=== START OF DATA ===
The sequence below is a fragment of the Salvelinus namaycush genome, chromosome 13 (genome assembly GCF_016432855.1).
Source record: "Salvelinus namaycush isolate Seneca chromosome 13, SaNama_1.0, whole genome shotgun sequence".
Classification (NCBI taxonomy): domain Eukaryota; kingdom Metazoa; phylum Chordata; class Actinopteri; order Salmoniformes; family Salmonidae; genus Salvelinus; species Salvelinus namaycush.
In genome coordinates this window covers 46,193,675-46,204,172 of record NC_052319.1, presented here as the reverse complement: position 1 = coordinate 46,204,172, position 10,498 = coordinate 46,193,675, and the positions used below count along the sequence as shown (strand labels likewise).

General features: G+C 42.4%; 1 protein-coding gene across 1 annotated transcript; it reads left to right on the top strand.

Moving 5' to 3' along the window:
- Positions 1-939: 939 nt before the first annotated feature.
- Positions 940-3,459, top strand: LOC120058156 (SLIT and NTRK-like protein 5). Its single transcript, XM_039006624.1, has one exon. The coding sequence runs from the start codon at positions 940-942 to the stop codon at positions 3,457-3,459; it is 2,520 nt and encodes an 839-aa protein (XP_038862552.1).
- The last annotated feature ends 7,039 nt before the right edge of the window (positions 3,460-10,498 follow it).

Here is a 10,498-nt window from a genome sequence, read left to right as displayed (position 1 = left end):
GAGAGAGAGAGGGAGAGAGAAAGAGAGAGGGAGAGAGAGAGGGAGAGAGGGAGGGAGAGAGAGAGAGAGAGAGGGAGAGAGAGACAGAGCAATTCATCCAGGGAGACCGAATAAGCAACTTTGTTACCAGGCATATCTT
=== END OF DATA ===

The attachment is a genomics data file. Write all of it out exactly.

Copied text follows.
The sequence below is a fragment of the Salvelinus namaycush genome, chromosome 13 (genome assembly GCF_016432855.1).
Source record: "Salvelinus namaycush isolate Seneca chromosome 13, SaNama_1.0, whole genome shotgun sequence".
Classification (NCBI taxonomy): domain Eukaryota; kingdom Metazoa; phylum Chordata; class Actinopteri; order Salmoniformes; family Salmonidae; genus Salvelinus; species Salvelinus namaycush.
In genome coordinates this window covers 46,193,675-46,204,172 of record NC_052319.1, presented here as the reverse complement: position 1 = coordinate 46,204,172, position 10,498 = coordinate 46,193,675, and the positions used below count along the sequence as shown (strand labels likewise).

General features: G+C 42.4%; 1 protein-coding gene across 1 annotated transcript; it reads left to right on the top strand.

Moving 5' to 3' along the window:
- Positions 1-939: 939 nt before the first annotated feature.
- Positions 940-3,459, top strand: LOC120058156 (SLIT and NTRK-like protein 5). Its single transcript, XM_039006624.1, has one exon. The coding sequence runs from the start codon at positions 940-942 to the stop codon at positions 3,457-3,459; it is 2,520 nt and encodes an 839-aa protein (XP_038862552.1).
- The last annotated feature ends 7,039 nt before the right edge of the window (positions 3,460-10,498 follow it).

Here is a 10,498-nt window from a genome sequence, read left to right as displayed (position 1 = left end):
GAGAGAGAGAGGGAGAGAGAAAGAGAGAGGGAGAGAGAGAGGGAGAGAGGGAGGGAGAGAGAGAGAGAGAGAGGGAGAGAGAGACAGAGCAATTCATCCAGGGAGACCGAATAAGCAACTTTGTTACCAGGCATATCTT